The answer lies in the discourses of post-modernism and the questions of social identity and change put forth by theorists such as Lyotard, Baudrillard and Featherstone. Especially Baudrillard focuses the sociological lens towards the creation of simulacra and simulations, the iron-rule of hyperreality in a world were the real has been done away with. This discourse fits surprisingly well with the view that is put forth by Rhinehart, and it is by putting the Dice Man under the lens of postmodernism and discourse analysis that I will try to find the meaning of the die.

In my work with the book I have been interested in two main questions; firstly, how can post-modern theory, especially Baudrillards, explain the impact of the dice man? Secondly, in what respect can we see the discourses of gender and power at play in the supposedly free discourses of post-modern life in the Dice Man? When I started out I worked with a broad categorisation of classical sociological theory classified into three subcategories - gender, class and ethnicity. Quickly, however, I realised that gender alone was enough to give a satisfying number of examples and working with a single theory would make it easier both in my comparison with post-modernity and in chosing the theoretical framwork I would work with. These are the questions that I will pitch against each other in the analysis of my data.

As I began, I was aiming at deconstructing the text, with the help of the theories of Derrida, and finding the traces, the logocentrism of logic and the holes in the blinds of langue, I hoped to be able to trace the discourse of the Dice Man to its source, compare it to and evaluate it using Baudrillards theories of post-modernism, thus closing the circle and opening up the discourse of the die. Then I would be able to compare it and measure it against an analysis based on Chodorows and Irigarays theories. As I started my work I soon realised that Derridas theories was not only hard to use but not what I really needed. What I needed was a reliable method for analysing discourse segments, which the could be used in analyses based on feminist and post-modern theories. This led me to the theories of Hoey, and especially his Problem-Solution pattern.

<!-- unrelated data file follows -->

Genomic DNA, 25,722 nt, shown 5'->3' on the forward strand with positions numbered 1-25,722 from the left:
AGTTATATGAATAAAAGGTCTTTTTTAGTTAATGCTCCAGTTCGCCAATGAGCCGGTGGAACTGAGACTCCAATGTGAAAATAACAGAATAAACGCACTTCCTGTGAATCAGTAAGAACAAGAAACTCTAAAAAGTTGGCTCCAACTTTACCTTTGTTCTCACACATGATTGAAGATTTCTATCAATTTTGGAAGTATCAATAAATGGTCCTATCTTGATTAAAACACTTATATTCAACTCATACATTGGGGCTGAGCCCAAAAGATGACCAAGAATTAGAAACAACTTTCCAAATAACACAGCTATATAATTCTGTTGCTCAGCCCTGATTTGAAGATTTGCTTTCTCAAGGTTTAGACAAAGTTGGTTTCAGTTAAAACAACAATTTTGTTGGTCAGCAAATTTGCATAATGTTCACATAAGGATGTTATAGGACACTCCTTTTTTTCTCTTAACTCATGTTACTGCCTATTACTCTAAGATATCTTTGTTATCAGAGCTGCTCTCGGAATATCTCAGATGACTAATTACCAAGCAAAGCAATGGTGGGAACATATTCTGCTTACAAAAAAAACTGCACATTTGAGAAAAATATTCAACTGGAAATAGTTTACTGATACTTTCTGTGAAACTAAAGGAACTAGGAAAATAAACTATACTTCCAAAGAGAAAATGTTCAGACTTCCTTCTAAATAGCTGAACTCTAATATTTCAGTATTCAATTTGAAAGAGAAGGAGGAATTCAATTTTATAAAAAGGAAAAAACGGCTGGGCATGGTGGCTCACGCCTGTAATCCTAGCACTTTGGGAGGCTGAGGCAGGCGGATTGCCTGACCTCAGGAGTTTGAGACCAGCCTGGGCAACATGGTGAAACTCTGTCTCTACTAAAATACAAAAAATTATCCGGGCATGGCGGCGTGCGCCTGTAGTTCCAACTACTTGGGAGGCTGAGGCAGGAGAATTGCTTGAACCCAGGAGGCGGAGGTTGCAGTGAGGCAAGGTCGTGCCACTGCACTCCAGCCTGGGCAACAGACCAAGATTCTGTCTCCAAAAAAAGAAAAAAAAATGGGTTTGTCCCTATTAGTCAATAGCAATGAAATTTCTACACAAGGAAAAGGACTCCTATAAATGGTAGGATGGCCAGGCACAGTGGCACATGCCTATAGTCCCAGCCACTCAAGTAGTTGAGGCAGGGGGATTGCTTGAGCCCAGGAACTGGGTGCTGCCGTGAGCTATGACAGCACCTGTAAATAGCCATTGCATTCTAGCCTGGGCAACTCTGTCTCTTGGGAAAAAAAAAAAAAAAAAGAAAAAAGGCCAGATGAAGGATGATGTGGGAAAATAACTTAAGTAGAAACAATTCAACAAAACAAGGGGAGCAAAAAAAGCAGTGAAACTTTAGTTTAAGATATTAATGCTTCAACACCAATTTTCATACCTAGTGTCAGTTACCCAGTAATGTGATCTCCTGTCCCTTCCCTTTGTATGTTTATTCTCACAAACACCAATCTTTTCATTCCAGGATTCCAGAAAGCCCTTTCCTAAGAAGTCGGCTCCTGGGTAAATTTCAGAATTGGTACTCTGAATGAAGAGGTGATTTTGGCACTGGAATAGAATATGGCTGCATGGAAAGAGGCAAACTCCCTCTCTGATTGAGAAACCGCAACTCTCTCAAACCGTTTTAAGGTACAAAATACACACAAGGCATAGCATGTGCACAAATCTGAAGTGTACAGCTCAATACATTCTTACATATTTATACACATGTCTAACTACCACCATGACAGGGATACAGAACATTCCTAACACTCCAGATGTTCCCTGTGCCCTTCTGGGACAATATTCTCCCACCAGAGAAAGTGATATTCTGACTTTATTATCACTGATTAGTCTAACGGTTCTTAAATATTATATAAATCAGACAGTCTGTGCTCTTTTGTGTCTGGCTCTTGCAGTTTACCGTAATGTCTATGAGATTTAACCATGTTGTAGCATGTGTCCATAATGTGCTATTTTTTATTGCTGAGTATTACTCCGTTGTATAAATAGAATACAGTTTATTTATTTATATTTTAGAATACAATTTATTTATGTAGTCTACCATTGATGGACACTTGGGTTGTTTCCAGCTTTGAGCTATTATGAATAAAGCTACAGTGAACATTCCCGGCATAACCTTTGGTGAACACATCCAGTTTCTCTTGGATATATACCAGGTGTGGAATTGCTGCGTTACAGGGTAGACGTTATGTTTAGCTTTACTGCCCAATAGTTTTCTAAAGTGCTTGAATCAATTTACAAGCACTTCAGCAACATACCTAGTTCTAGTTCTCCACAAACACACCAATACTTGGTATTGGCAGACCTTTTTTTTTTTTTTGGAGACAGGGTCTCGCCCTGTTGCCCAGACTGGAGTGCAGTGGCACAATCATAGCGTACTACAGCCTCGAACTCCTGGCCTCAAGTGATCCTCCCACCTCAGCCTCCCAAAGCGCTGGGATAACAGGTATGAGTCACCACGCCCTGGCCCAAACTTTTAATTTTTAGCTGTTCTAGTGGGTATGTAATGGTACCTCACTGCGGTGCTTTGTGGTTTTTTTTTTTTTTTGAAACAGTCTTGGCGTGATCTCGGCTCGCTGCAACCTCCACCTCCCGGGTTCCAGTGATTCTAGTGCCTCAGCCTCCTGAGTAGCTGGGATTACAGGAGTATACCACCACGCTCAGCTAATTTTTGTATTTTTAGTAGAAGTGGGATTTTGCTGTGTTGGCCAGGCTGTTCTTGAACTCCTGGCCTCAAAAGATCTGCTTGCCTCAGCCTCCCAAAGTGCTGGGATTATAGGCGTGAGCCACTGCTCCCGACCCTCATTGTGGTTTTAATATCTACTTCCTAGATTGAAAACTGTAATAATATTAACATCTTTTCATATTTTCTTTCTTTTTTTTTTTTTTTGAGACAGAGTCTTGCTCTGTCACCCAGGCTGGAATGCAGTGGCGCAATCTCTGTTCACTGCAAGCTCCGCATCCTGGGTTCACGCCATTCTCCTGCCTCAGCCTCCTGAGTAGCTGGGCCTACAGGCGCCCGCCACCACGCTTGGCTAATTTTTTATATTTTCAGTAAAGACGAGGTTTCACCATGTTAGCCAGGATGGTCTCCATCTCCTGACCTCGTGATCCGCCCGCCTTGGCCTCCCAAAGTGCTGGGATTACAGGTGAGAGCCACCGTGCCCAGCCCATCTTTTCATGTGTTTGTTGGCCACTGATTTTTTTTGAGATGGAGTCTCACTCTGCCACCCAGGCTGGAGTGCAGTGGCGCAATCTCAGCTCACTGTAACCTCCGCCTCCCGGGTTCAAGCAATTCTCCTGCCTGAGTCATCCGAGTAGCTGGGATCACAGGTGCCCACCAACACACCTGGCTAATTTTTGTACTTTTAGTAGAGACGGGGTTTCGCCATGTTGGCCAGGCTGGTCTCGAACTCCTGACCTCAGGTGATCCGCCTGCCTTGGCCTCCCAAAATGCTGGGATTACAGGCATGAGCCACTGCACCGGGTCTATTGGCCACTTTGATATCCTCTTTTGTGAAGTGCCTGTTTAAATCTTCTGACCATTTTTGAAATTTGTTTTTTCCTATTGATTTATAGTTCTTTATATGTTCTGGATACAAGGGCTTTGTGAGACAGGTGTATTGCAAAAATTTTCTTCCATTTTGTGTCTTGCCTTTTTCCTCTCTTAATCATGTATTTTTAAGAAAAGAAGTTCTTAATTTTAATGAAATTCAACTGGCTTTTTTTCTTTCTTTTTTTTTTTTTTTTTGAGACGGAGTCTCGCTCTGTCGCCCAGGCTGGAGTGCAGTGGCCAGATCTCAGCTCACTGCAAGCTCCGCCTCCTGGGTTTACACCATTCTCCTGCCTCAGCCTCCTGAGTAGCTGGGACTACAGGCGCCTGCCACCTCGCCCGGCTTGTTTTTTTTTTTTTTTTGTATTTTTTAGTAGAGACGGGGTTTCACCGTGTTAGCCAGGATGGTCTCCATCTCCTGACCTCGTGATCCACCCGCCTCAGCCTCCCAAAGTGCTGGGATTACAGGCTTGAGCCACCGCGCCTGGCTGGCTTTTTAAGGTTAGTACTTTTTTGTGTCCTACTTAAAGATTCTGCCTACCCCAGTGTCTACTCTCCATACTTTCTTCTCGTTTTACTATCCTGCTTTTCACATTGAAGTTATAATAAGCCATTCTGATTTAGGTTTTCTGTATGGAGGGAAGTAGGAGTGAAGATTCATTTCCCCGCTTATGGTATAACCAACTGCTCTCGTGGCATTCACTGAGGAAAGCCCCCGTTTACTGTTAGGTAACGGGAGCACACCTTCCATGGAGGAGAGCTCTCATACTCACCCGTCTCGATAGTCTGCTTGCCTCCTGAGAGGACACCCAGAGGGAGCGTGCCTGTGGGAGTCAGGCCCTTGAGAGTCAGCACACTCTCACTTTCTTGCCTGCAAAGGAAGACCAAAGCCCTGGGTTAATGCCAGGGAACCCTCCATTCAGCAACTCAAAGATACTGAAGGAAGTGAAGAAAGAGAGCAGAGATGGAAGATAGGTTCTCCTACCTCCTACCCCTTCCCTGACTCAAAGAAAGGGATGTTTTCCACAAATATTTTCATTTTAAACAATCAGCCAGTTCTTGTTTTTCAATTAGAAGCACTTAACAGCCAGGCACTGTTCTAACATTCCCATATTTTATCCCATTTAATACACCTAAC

So instead of doing a discourse analysis with the help of Derrida I instead worked with discourse segments, applying Hoeys Problem-Solution pattern, and then applied my theories to the raw data I had thus created. This made the work both easier to present with clear lines drawn between both theory and method as well as between data and analysis.

The Dice Man Written by American psychotherapist Luke Rhinehart in 1971, the Dice Man portrays the authors discovery of dice-living from his first awareness of chance impact on life to his imprisonment by American authorities. The book itself is written in a style fitting to the author and subject, the roll of the die has literally been responsible for the themes and content of the book. Just as with all other statements on dice living it really does not matter whether this statement is true or false in any way. What matters is that it is a text bound by the discourse of chance and the die, as well as incorporating all the discourses of its author and narrator, and this makes it perfect for examining the work of discourses in what I would call a post-modern setting.